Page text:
Differential Diagnosis of Amyotrophic Lateral Sclerosis

There are several diseases that have symptoms and signs such as Amyotrophic Lateral Sclerosis. Here are some diseases that become differential diagnosis for, Amyotrophicl Lateral Sclerosis (ALS):

1. Another Motor Neuron Disease (MND)

a. Primary lateral sclerosis (UMN signs only)
b. Progressive muscular atrophy (LMN signs only)
c. Progressive bulbar palsy
2. Anatomical abnormalities / compression syndrome :
a. Tumors of the spine
        Spinal cord tumors have clinical manifestations such as limb weakness, anesthesia, and the UMN lesion signs

b. Syringomyelia
        Sirinomyelia is a developmental disorder that is characterized by the presence of an abnormal cavity due to dilatation of the central canal of the spinal cord. This cavity is derived from the region but can midservikal extends upward to the medulla  produces syringobulbia) or down to the thoracic and lumbar regions. Cavity enlarges slowly over several years. Clinical syndrome characterized mixed between sensory and motor disturbances. Damage in the ventral part of the central gray leads on LMN signs, weakness, atrophy, fasciculations of intrinsic hand muscles, loss of arm reflkes always the case. UMN sign on the lower extremities occur with prolonged cavity to the corticospinal tracts . Syringobulbia can cause vocal cord paralysis, dysarthria, nystagmus, weakness of the tongue and Horner's syndrome.

c. Cervical spondylosis
          Can be found a combination of UMN and LMN lesions on the superior limb muscles. Usually accompanied by sensory disturbances. Although cervical spondylosis myelopathy severe, sometimes it can makes confusion with MND, especially if there is spasticity in the lower limbs and hyperrefexia in conjunction with muscle atrophy and fasciculations in the upper limbs, is not likely to cause widespread fasciculations, and weakness. Progressive limb weakness, asymmetrical, combined UMN signs and LMN in the arm , spastic paraparesis , sometimes fasciculations in arms.

3. Infection:
a. Lyme disease
          Neurologic manifestations of Lyme disease include meningitis and polyradiculoneuropathy. The second and third stages of Lyme disease associated with neurological changes that can cause neuropathy, a motor axonal low. Lyme disease is caused by a spirochete (Borrelia burgdorfere). Abnormalities in nerve roots occurs at the beginning or end stage of the disease. Symptoms include weakness, sensory disturbance and hyporeflexia on any part of the affected nerve root.

b. HIV myelopathy
         Myelopathy associated with HIV infection usually seen in the later stages of the disease. It is characterized by impaired walking (gait) with impaired sensory, sphincter disturbances and fast reflexes. In HIV myelopathy also a sign of UMN and LMN. Peripheral neuropathy (damage to axons) is a clinical sign of HIV.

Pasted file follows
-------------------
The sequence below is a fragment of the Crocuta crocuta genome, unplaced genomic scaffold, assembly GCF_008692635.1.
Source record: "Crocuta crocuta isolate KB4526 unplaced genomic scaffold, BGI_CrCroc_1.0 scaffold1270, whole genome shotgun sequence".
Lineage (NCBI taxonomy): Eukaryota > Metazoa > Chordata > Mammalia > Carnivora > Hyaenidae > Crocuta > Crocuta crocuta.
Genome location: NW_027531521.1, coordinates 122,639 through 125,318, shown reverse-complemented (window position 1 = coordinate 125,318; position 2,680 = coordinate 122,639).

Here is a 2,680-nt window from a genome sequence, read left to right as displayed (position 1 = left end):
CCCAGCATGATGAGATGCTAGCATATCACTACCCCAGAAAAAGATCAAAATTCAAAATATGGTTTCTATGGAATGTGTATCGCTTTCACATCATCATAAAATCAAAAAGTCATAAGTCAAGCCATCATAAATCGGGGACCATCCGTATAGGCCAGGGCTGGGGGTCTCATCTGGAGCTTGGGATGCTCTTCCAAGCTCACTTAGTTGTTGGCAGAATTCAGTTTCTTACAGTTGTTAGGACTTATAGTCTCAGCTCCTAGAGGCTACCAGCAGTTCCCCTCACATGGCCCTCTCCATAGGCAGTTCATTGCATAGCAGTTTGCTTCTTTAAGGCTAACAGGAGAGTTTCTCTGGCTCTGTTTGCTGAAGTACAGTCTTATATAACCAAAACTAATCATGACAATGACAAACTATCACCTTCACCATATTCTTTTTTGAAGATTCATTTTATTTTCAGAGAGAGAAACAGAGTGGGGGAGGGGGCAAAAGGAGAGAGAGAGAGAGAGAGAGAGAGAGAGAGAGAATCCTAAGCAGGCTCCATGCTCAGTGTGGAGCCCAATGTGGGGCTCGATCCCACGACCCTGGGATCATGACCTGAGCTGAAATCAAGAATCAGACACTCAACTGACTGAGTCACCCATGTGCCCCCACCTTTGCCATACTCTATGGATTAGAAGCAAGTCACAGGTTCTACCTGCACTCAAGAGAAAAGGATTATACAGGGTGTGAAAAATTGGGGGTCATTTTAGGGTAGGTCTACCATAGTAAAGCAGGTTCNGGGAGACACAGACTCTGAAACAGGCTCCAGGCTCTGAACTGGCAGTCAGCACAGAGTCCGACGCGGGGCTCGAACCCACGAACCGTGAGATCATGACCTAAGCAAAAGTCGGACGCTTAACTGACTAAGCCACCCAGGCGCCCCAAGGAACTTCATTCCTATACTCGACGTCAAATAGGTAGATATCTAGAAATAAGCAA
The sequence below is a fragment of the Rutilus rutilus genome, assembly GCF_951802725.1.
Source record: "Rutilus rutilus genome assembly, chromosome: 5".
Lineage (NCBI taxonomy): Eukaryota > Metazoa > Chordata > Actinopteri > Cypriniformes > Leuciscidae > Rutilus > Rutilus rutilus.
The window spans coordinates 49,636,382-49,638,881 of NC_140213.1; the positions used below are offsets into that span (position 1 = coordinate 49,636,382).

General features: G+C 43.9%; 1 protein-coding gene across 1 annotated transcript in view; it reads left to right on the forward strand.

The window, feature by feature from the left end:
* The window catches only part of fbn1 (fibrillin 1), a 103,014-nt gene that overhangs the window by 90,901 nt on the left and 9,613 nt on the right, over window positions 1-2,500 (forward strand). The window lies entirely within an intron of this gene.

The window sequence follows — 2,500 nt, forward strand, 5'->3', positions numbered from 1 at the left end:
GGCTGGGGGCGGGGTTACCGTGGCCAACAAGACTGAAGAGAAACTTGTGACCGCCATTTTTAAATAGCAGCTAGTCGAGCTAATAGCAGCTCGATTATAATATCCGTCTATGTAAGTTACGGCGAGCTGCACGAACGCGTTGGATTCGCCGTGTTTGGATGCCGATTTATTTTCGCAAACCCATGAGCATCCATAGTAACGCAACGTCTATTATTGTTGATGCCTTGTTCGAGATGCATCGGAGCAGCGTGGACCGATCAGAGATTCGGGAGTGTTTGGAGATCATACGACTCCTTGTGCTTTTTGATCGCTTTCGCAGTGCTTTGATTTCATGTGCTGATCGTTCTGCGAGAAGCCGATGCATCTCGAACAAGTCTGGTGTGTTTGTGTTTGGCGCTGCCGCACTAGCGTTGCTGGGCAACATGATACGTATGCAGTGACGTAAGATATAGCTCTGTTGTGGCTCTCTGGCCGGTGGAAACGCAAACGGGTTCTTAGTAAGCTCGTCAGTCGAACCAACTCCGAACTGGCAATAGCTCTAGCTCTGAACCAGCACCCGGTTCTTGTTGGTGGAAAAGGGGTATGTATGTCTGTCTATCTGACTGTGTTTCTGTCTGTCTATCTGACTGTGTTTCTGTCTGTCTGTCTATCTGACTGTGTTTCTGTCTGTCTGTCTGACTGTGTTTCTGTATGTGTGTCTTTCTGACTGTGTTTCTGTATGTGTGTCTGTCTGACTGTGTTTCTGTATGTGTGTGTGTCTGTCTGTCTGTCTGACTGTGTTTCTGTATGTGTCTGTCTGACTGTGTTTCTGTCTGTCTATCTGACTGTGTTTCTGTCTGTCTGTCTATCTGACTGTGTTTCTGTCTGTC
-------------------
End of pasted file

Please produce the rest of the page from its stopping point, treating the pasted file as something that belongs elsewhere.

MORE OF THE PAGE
4. Neuro Musculer Junction
a.Myasthenia gravis
        It is an acquired autoimmune disease and interfere with neuromuscular transmission at the neuromuscular junction due to shortage / damage ACh receptors. Typical complaints are muscle weakness after / momentary use, and improved after the break. Initiation Symptoms  are: (focal, bulbar muscles, limb muscles, eye muscles disturbance such as (diplopia, ptosis). Myasthenia gravis can cause weakness in the respiration muscles. There’s no Fasciculations and  sign of weakness UMN.

5. Endocrine :
a. Hyperthyroidism
        Clinical neurological manifestations of hyperthyroidism is varied including altered mental status, seizures , movement abnormalities such as tremors and khorea, eye disorders, weakness, atrophy, fasciculations . in addition, patients with hyperthyroidism in general have a deep tendon reflexes and fast , in some patients choose a damage of corticospinal tracts and Babinski sign. Patients with hyperthyroidism may develop weakness and signs combine with UMN , which resembles ALS.
       Of course, most patients with hyperthyroidism have evidence of toxic goiter, anxiety, and insomnia that can be distinguished with ALS . It is important to be declared, however, in older patients with hyperthyroidism may present with apathy and depression are called apathetic hyperthyroidism .

b. Hyperparathyroidism
       Neurological manifestations in patients with hyperparathyroidism commonly associated with hypercalcemia, hypophosphatemia, and elevated levels of parathyroid hormone da consists of such lethargi altered mental status, confusion, and eventually coma. when hyperkalemia or acute but not severe weakness and fatigue may appear as symptoms in primary hyperparathyroidism. Rarely, the patient develops symptoms of myopathy. Rarely, hyperparathyroidism and ALS coexist in patients, the likelihood increases if the increase in parathyroid hormone levels contribute to the development of motor neuron syndrome. Hypercalcemia and increased parathyroid hormone levels but may help distinguish between these endocrine disease with ALS .

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